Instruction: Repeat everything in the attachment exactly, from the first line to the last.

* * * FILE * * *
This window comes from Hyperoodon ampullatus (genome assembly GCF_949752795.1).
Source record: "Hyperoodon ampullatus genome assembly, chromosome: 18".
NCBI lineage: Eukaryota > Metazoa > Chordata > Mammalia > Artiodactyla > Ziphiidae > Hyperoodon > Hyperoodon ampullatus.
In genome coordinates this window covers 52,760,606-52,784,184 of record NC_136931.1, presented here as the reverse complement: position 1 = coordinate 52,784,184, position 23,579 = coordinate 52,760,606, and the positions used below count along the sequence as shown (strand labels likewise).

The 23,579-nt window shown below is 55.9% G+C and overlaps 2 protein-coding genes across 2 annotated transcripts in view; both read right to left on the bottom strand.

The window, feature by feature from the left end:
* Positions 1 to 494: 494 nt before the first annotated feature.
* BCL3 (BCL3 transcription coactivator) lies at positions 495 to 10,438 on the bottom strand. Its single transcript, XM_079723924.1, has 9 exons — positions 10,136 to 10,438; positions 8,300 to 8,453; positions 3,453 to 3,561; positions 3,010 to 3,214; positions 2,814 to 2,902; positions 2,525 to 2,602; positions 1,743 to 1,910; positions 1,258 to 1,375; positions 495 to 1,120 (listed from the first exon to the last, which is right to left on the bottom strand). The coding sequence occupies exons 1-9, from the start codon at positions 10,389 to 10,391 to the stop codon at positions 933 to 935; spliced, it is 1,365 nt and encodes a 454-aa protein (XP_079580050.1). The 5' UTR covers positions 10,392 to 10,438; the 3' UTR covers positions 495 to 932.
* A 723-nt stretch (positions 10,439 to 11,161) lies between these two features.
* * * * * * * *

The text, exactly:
This window comes from Hyperoodon ampullatus (genome assembly GCF_949752795.1).
Source record: "Hyperoodon ampullatus genome assembly, chromosome: 18".
NCBI lineage: Eukaryota > Metazoa > Chordata > Mammalia > Artiodactyla > Ziphiidae > Hyperoodon > Hyperoodon ampullatus.
In genome coordinates this window covers 52,760,606-52,784,184 of record NC_136931.1, presented here as the reverse complement: position 1 = coordinate 52,784,184, position 23,579 = coordinate 52,760,606, and the positions used below count along the sequence as shown (strand labels likewise).

The 23,579-nt window shown below is 55.9% G+C and overlaps 2 protein-coding genes across 2 annotated transcripts in view; both read right to left on the bottom strand.

The window, feature by feature from the left end:
* Positions 1 to 494: 494 nt before the first annotated feature.
* BCL3 (BCL3 transcription coactivator) lies at positions 495 to 10,438 on the bottom strand. Its single transcript, XM_079723924.1, has 9 exons — positions 10,136 to 10,438; positions 8,300 to 8,453; positions 3,453 to 3,561; positions 3,010 to 3,214; positions 2,814 to 2,902; positions 2,525 to 2,602; positions 1,743 to 1,910; positions 1,258 to 1,375; positions 495 to 1,120 (listed from the first exon to the last, which is right to left on the bottom strand). The coding sequence occupies exons 1-9, from the start codon at positions 10,389 to 10,391 to the stop codon at positions 933 to 935; spliced, it is 1,365 nt and encodes a 454-aa protein (XP_079580050.1). The 5' UTR covers positions 10,392 to 10,438; the 3' UTR covers positions 495 to 932.
* A 723-nt stretch (positions 10,439 to 11,161) lies between these two features.